The Blue Cave can operate as a router, access point or wireless repeater, and I was able to turn the radios off, adjust the LED lighting, or set up a QR code that can be used to connect to the network. The Advanced section allowed me to change the preamble setting and adjust the channel bandwidth.

There are two pages that can help make the most of a crowded network: the Traffic Analyzer and Traffic Manager. While the router’s Traffic Analyzer can show who’s consuming most of the bandwidth, the Traffic Manager let me adjust the Quality of Service (QOS) software built into the router to set up priorities among connected clients.

Its security against malware is among the best with Asus’ Ai Protection cloud-based artificial intelligence. It can sniff out threats and disarm them, block malicious Web sites, keep infectious files from being downloaded, and can keep hackers at bay. Should something slip through, the included Trend Micro Antivirus Plus (PCs) and Mobile Security (iPhones, iPads and Android systems) software should be a good second line of defense.

MORE: What Is a Mesh Wi-Fi Router, and Do You Need One?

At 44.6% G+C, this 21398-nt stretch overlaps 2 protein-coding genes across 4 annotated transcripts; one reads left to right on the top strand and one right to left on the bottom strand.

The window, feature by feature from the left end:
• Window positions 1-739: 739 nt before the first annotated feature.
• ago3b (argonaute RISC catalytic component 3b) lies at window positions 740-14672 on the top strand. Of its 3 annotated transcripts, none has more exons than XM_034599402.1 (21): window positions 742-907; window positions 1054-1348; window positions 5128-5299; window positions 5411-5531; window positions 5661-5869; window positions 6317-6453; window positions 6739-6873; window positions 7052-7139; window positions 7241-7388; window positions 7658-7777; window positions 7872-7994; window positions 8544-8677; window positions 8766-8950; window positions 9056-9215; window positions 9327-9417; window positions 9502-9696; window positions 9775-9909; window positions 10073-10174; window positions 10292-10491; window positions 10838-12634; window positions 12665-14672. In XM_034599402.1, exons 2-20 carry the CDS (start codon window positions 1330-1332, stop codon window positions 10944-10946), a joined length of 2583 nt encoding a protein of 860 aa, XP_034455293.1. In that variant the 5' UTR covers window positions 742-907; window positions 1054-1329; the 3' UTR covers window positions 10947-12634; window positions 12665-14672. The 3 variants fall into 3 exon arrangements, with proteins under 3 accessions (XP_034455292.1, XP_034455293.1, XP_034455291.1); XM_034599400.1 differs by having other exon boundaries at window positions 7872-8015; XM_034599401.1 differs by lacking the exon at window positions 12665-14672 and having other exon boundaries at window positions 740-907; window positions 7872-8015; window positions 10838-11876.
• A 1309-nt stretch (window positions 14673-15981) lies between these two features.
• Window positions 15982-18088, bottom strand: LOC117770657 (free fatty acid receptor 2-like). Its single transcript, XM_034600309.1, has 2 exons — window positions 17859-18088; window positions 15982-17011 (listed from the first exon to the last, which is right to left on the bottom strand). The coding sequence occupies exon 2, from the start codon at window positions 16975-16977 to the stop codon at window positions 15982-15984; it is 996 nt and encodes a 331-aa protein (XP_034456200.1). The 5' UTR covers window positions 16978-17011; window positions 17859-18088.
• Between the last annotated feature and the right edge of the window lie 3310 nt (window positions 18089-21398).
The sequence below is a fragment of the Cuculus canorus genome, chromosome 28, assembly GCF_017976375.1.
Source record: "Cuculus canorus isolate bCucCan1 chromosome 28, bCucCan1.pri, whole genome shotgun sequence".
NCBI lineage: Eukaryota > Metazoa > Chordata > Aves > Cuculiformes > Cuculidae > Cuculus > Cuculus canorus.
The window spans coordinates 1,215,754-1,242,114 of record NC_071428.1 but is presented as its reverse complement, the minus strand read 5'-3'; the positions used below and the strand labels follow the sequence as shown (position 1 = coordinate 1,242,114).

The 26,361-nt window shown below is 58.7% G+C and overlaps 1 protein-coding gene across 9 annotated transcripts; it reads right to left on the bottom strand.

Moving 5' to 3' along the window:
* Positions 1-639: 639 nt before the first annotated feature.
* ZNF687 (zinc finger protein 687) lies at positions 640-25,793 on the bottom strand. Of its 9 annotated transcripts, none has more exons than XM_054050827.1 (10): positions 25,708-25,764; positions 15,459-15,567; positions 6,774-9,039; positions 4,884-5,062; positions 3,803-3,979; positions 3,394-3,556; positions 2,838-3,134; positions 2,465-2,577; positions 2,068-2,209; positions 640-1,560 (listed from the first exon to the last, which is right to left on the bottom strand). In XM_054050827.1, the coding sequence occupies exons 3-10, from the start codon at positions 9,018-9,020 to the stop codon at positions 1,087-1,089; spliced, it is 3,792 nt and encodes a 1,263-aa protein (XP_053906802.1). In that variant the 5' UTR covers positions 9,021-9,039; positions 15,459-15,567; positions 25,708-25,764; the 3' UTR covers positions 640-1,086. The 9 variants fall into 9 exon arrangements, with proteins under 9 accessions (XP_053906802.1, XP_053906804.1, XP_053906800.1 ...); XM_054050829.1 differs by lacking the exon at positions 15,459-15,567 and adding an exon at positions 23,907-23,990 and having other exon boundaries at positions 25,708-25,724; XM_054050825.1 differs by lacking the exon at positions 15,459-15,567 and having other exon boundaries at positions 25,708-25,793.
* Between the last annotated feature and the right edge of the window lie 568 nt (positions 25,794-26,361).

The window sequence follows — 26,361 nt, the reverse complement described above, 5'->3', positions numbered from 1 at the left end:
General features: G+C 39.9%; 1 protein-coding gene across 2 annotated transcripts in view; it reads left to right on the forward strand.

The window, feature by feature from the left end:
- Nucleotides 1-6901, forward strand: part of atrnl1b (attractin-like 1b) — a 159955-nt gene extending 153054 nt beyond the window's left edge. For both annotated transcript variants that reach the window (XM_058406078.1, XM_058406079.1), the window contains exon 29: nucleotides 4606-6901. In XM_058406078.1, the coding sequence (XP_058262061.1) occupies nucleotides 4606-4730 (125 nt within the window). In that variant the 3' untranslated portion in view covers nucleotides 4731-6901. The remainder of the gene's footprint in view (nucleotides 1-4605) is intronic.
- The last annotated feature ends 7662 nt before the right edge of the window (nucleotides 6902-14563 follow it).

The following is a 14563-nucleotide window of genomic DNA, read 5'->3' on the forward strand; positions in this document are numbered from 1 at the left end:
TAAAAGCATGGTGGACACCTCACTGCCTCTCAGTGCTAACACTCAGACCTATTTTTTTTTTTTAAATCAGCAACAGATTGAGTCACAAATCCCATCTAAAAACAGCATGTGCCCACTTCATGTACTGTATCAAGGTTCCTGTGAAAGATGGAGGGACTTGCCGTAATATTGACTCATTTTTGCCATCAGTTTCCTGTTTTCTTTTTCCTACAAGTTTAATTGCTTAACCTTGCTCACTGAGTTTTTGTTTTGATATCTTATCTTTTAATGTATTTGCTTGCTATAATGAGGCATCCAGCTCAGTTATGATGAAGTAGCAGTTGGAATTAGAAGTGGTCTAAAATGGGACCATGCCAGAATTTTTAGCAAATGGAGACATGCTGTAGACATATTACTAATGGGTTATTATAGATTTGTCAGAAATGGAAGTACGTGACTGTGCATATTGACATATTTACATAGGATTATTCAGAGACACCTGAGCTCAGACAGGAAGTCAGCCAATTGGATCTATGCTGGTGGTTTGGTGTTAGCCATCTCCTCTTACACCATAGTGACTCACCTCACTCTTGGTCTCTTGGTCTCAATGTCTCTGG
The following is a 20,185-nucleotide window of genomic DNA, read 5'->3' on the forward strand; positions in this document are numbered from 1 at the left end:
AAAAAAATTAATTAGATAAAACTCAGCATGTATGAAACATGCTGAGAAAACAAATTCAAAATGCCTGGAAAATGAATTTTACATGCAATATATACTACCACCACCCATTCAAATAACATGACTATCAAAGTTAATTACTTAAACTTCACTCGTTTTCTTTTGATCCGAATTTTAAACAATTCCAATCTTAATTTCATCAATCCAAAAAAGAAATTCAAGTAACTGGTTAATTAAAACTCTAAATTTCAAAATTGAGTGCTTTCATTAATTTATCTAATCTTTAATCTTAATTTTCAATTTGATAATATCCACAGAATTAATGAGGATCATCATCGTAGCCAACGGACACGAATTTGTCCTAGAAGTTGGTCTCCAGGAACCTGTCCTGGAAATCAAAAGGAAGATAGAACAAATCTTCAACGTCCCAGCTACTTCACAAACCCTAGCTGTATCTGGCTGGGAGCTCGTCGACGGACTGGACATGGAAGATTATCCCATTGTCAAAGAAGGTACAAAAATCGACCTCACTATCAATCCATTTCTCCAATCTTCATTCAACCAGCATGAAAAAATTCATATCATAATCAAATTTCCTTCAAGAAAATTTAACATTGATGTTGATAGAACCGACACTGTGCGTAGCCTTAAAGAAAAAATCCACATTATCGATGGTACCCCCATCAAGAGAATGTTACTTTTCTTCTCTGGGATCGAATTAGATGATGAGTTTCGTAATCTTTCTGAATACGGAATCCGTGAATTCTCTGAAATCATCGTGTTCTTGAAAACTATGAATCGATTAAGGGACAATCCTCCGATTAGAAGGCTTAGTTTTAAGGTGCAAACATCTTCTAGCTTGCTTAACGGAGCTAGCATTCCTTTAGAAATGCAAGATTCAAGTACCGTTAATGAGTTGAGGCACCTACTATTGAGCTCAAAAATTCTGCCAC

Asus stands by the Blue Cave router with 2 years of warranty and support, equaling TP-Link’s coverage and much better than Netgear's 90-day support policy. The site has a bunch of FAQs and downloads of firmware, and the router’s comprehensive manual. It lacks the visual impact of set-up and configuration videos, though.

Bottom Line

An instant conversation starter in your living room, the Asus Blue Cave makes up for sluggish short-range performance with excellent long-range performance throughput, picking up speed when others peter out. It can be configured exactly the way you want it with either Asus’ router app or a connected Web browser, and provides excellent security enhancements to protect a family from hackers and viruses while keeping objectionable material away from the more impressionable members of the family.

Awkwardly priced between budget routers and high-performance gaming devices, the $179 Blue Cave can’t hope to compete on price or throughput with TP-Link’s $120 Archer C2300 or Netgear’s $300 Nighthawk Pro Gaming XR500. Still, it’s a highly-secure way to fill a home with Wi-Fi.

Credit: Tom's Guide